The heavily fortified 106-kilometre Wall, built in 1961 and encircling West Berlin, was breached on the night of November 9, 1989. Hundreds of so-called Mauerspechte (Wall-woodpeckers) chipped away at the colourful chunks on the Wall's western side. At least two-thirds of the wall was shredded and most of it was reused to pave roads.

"The Berlin Wall around the World", published this year, documents 120 segments of the wall in about 40 countries. They include a 2.6 tonne segment bought at auction in 1990 by an Italian businessman and donated to Pope John Paul II.

Welt Online

Tuesday, November 10, 2009

Interesting lots at Mallams

The Restorers Workshop, Saturday, 7 November, 2009

A rare late 16th century Italian bronze mortar. The wasted body decorated in relief with three masks within moulded supports with scroll and leaf decoration. The flared bowl incorporating four bands and rim, on stepped base. The underside with foundry mark of a stylised rose, 4 7/8" high; together with the associated pestle sold for £900.

Mallams Auctioneers, Abingdon Oxfordshire
Above: A colour decorated plaster model of a male torso for demonstration and instructional purposes. The rib-cage is removable revealing various individual components, numbered for lecture purposes, the half-skull with dissectional brain. Possibly by Adam Rouilly, 38" high on plinth base sold for £260.

Above: An old stained pine lepidopterist chest with knob handles and skirt base. Each drawer containing a selection of British butterflies and moths including Purple Emperor, Large Tortoiseshell, Fritillaries, Death's Head Hawk Moth etc, 13" wide x 12" high, sold for £160.

Above: A pair of Victorian rollers. Possibly Indian, each perched on a branch decorated with fern and grasses and rockwork bases, each beneath glass domes of a slightly different size, sold for £90.

Above: Four Asian birds to include a Crimson Sunbird, a further Sunbird, Small Minivet and Green Leaf Bird, each perched on a lichen covered branch decorated with foliage on a mossy base, cased, sold for £60.

A continental walnut cased polyphon with shaped case and winding lever to the front, the inside of the lid with a colourful label and complete with nine 8 1/4" discs, the case 11" wide, sold for £210.


Nearly half sells at Summers Place

Summers Place Auctions, Billingshurst, West Sussex

Auctioneer and one of the Experts in Charge, James Rylands said: “The buying in the sale was selective with good items selling very well. The highest price was paid for the Four Seasons, as it is great to find a set of oversized figures, which although were not very old, had been very well carved. The figure by Andreoni also sold well above estimate because it was a virtuoso example of fine carving. We were very pleased to be able to include such an impressive selection of Coalbrookdale – one of the best groups to be sold at auction for a while.”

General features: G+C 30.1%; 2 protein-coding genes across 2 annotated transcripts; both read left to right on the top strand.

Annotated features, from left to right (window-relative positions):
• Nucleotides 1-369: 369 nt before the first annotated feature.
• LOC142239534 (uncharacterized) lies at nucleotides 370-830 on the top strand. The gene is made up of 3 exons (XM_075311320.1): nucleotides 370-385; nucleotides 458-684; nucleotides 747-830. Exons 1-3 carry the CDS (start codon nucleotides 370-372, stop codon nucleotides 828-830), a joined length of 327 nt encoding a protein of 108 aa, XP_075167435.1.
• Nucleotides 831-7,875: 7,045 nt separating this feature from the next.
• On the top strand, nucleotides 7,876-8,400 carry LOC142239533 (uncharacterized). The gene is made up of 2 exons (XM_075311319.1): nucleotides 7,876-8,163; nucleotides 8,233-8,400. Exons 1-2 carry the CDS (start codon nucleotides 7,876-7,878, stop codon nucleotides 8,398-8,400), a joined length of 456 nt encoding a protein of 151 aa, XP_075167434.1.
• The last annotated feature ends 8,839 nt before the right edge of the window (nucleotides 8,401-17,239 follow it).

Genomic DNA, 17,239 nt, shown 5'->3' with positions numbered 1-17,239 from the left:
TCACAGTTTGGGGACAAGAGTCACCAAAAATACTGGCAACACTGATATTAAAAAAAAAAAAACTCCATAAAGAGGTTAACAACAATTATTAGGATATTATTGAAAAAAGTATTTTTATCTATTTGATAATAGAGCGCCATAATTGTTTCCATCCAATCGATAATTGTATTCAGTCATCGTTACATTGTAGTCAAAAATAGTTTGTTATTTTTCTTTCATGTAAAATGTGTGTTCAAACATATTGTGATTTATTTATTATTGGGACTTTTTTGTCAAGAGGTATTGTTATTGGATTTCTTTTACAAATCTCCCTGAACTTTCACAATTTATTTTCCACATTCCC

Above: An impressive set of four carved limestone figures representing the Seasons, last quarter of the 20th century. Estimated at £60,000/80,000 eventually sold to a private Irish bidder for £106,100.

Above: A carved white marble figure of a vestal virgin by Orazio Andreoni. Estimated at £20,000/30,000 sold to a private buyer from South America for £50,900.

Above: A late 19th century carved white marble fountain, removed from The Pheasantry, 152 Kings Road London, estimated at £25,000-40,000. The fountain eventually sold for £30,500 to a member of the US trade.

Above: A pair of composition stone figures, mid 19th century from a model by John Bacon. The figures were removed from the facade of the Lord Nelson Public house in Boston, Lincs in the 1960‘s. Estimated at £6000-10,000 and eventually sold for £14,900 to the English trade.

Summers Place Auctions

Thursday, November 05, 2009

Government reuse campaign

The Department for Environment, Food and Rural Affairs has recently launched a radio and print advert campaign aimed at promoting the three Rs - waste reduction, reuse and recycling.

The £800,000 initiative, entitled ‘Remember. Reduce. Reuse. Recycle', is being delivered as part of the government's Act On CO2 campaign. Environment secretary Hilary Mr Benn said, "Making better use of everything around us will really help us to tackle the impact our waste has on climate change, and save us money too. That's why our campaign is encouraging everyone to rethink what they might think of as ‘waste' and ‘recycling' - we can all do things like put our old sofa on Freecycle rather than taking it to the dump, or recycle our old mobile if we get a new one."